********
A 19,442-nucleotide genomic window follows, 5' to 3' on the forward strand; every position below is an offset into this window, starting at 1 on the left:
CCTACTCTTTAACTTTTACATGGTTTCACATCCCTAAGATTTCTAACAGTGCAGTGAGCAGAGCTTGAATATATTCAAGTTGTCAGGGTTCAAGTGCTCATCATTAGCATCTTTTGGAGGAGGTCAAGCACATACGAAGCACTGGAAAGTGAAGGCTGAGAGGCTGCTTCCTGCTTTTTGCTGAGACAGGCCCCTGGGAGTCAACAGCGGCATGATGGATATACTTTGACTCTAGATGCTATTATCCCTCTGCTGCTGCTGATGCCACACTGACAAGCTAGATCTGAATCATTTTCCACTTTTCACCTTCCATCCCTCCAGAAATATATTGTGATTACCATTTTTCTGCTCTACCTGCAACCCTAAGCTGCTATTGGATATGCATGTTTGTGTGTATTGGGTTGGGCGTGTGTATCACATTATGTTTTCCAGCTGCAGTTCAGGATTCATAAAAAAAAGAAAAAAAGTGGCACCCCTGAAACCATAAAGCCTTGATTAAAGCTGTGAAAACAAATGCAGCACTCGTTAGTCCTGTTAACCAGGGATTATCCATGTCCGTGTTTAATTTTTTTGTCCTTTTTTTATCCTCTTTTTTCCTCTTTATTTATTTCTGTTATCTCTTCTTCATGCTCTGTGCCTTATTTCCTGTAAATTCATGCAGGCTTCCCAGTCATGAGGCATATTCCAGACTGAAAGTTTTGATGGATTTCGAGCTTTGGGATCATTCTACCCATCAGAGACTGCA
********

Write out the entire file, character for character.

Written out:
A 19,442-nucleotide genomic window follows, 5' to 3' on the forward strand; every position below is an offset into this window, starting at 1 on the left:
CCTACTCTTTAACTTTTACATGGTTTCACATCCCTAAGATTTCTAACAGTGCAGTGAGCAGAGCTTGAATATATTCAAGTTGTCAGGGTTCAAGTGCTCATCATTAGCATCTTTTGGAGGAGGTCAAGCACATACGAAGCACTGGAAAGTGAAGGCTGAGAGGCTGCTTCCTGCTTTTTGCTGAGACAGGCCCCTGGGAGTCAACAGCGGCATGATGGATATACTTTGACTCTAGATGCTATTATCCCTCTGCTGCTGCTGATGCCACACTGACAAGCTAGATCTGAATCATTTTCCACTTTTCACCTTCCATCCCTCCAGAAATATATTGTGATTACCATTTTTCTGCTCTACCTGCAACCCTAAGCTGCTATTGGATATGCATGTTTGTGTGTATTGGGTTGGGCGTGTGTATCACATTATGTTTTCCAGCTGCAGTTCAGGATTCATAAAAAAAAGAAAAAAAGTGGCACCCCTGAAACCATAAAGCCTTGATTAAAGCTGTGAAAACAAATGCAGCACTCGTTAGTCCTGTTAACCAGGGATTATCCATGTCCGTGTTTAATTTTTTTGTCCTTTTTTTATCCTCTTTTTTCCTCTTTATTTATTTCTGTTATCTCTTCTTCATGCTCTGTGCCTTATTTCCTGTAAATTCATGCAGGCTTCCCAGTCATGAGGCATATTCCAGACTGAAAGTTTTGATGGATTTCGAGCTTTGGGATCATTCTACCCATCAGAGACTGCA